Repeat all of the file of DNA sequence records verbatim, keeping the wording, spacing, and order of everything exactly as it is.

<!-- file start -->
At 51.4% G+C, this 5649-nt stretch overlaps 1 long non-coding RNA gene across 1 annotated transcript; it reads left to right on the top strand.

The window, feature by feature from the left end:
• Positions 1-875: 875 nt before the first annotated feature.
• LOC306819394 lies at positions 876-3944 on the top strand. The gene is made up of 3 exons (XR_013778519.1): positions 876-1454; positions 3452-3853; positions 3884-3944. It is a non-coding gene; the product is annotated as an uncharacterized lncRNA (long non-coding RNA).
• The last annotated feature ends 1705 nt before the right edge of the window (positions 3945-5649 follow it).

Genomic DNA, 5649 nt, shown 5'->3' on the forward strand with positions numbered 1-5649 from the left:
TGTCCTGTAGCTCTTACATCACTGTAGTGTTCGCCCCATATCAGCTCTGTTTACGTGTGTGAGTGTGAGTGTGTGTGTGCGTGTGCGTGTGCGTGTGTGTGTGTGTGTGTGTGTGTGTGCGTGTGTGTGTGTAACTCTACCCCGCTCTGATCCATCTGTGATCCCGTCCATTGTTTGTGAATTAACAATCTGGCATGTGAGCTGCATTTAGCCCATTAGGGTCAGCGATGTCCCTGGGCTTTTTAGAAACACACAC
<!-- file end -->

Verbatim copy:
At 51.4% G+C, this 5649-nt stretch overlaps 1 long non-coding RNA gene across 1 annotated transcript; it reads left to right on the top strand.

The window, feature by feature from the left end:
• Positions 1-875: 875 nt before the first annotated feature.
• LOC306819394 lies at positions 876-3944 on the top strand. The gene is made up of 3 exons (XR_013778519.1): positions 876-1454; positions 3452-3853; positions 3884-3944. It is a non-coding gene; the product is annotated as an uncharacterized lncRNA (long non-coding RNA).
• The last annotated feature ends 1705 nt before the right edge of the window (positions 3945-5649 follow it).

Genomic DNA, 5649 nt, shown 5'->3' on the forward strand with positions numbered 1-5649 from the left:
TGTCCTGTAGCTCTTACATCACTGTAGTGTTCGCCCCATATCAGCTCTGTTTACGTGTGTGAGTGTGAGTGTGTGTGTGCGTGTGCGTGTGCGTGTGTGTGTGTGTGTGTGTGTGTGTGCGTGTGTGTGTGTAACTCTACCCCGCTCTGATCCATCTGTGATCCCGTCCATTGTTTGTGAATTAACAATCTGGCATGTGAGCTGCATTTAGCCCATTAGGGTCAGCGATGTCCCTGGGCTTTTTAGAAACACACAC